In the End

by Taryn

Disclaimer: The story of Voltron in all its incarnations is the property of World Events Productions. The idea for this story, as well as the title, comes from the Linkin Park song by the same name.

Wiping the sweat off his brow with the ripped cloth remains of his coverall, Lance paused on the top of the rocky outlook and stared in horror down at the valley below. For years they'd fought for this world. The six of them had given everything- blood, sweat, tears, and every ounce of courage they'd possessed- for the satisfaction of seeing the people live free.

In the end it had all been for nothing.

The proof was here, stretching out as a wasteland before him. The pocked arid landscape shimmered with waves of heat below the smoky blanket of dust that intensified the rays of the Denubian sun. Not even the sharpest imagination could paint the landscape with the cool summer greens of the forests and meadows, or pick out the tinkling sounds of the thousand tiny streams from the ceaseless drone of dust and sand against rock.

How much time was left?

He wasn't sure he could remember.


Keith shifted against him, a line of unseen warmth in the darkness of the bedroom. Lance sighed and shifted slightly, maneuvering to increase the line of contact even as his mind drifted towards the hazy blanket of much-needed sleep.


It was the hesitancy in his name that drew him back to the world of wakefulness more than anything else.


"Are you still awake?"

He yawned slightly and rolled over, face to face with his lover. After three years of a steady relationship he didn't need light to imagine the tension in those familiar features, and he began to run soothing fingers down Keith's bare arm.

"I am now."

"Sorry. I just…"

"What?" Keith's muscles tensed again under his questing fingers. Lance frowned and leaned up on one elbow. "Keith? What's wrong?"

Keith sighed and pulled away, sitting up and pulling his knees to his chest. "Have you ever wondered if this is all there is?"

Lanced frowned. "If what's all there is? Arus? Voltron?"

"No." Keith took a deep breath. The bed shifted as he sat up straighter. "No. I mean you and me."

Lance froze. "I…"

"You don't have to answer now. Sometimes I just wonder."

His mind reeling, Lance grasped the one question that seemed to be dangling over his head in the void. "Wonder about what?"

"Allura." The name escaped from Keith's lips, whispered with the reverence of a prayer. Lance closed his eyes, shaking his head in denial. "No, Keith, you can't-"

The bed creaked again as Keith stood up and started fumbling around for his clothes. "Not tonight, Lance. Just think about it, okay? I'll leave you alone for a while. You'll see that I'm right- it can never work between us. You'll see."

The door slid open, illuminating Keith's silhouette in the soft light. He didn't glance back as the door shut behind him.

Lance lay back, staring wide-eyed at the ceiling as anger began to overpower the numbness. His only companion as he waited alone in his lover's bed was the indifferent hum of the air conditioning.


Lance glanced down at the valley one last time before giving up and climbing back down the hillside. It was no more than a foolish hope, if that. There wasn't a single living thing left in this waste that Arus had become.

His ship remained where he'd left it, alone on a wide-open plain of baked red stone, dusky and barely visible in the swirls of sand and dust. Throwing the torn cloth over his face he stumbled back to the dubious shelter, ignoring the black stains where the ship's reactor had blown out of its lead casing a couple of hours after the impact.

He should be far away, beyond the rocks at the very least, where the leaking radioactivity wouldn't kill him. Out there, though, there was nothing. No water, no shelter, no chance of salvation. Nothing but the dubious comfort of memories of days gone by.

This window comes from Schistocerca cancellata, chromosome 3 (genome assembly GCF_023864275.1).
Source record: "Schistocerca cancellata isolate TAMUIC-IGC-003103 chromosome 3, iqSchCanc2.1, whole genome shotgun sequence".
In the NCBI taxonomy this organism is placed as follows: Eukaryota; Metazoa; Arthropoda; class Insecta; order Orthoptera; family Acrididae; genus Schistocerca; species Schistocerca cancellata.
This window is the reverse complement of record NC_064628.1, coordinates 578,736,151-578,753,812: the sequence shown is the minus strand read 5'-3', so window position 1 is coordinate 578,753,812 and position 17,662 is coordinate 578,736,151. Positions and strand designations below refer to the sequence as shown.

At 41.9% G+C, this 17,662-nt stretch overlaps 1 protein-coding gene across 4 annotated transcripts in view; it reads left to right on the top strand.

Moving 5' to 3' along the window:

Cursing softly under his breath, Lance threw open the hatch to the glass-strewn cockpit and climbed inside.


A hand gripped one shoulder and spun him around as he headed towards Red Lion's launch bay, the fingers tight enough to bruise.

Lance spun around and threw off the offending hand, one fist cocked and ready for a fight. He wasn't prepared for the fire blazing in the Keith's black eyes. Crossing his arm over his chest, he took another step back and glared. "What do you think you're doing?"

"That's what I should ask you."

Lance blinked, thrown momentarily off guard. "What am I… I'm on patrol, remember? You write the schedules. What else would I be doing?"

Keith's glare deepened and he started to close the distance between them, but Lance threw up one hand in warning. He had to keep his distance to keep up his anger. It was the only way he could keep from losing himself in the onyx depths of his former lover's eyes, even after nearly a year apart.

Keith stopped, as tense and still as a statue. "Don't be cute. You know what I'm talking about."

Lance shook his head slightly, wondering what exactly it was he was supposed to be in trouble for now. "I don't have the slightest idea."

"Let me help you then. Sven."

It actually took a few seconds before the implications behind his friend's name hit home. His eyes widened and he backed up another step before he could stop himself. 'Oh God, not this, not NOW…'

"Ring a bell, does it?" The fire in Keith's eyes flared. "I thought it might."

The momentary surprise gave way to a renewed surge of anger at the sarcasm in Keith's voice. "And what if it does?"

"Damn it, Lance, you're MINE!"

"No, Keith, I'm not. That was your decision, remember? Broadening your horizons and all that?"

Keith spun around and stood too straight, his shoulders heaving with the force of his breathing. Lance blinked and squashed down ruthlessly the surge of hope that was trying to cajole its way to the surface. He wasn't going to wish for this. He'd been hurt enough. But still… "Keith?"

Keith didn't turn around, but his head dropped. Lance closed his eyes, determinedly NOT thinking about rubbing the tension out of the taut muscles under that silky skin. Instead he let the sadness from the well that he sometimes thought would drown him color his tone. "You can't have us both."

"I know." Keith's voice was a barely audible whisper.

Drawing on the anger, Lance spun around and headed for his lion. This time, he was the one who didn't look back.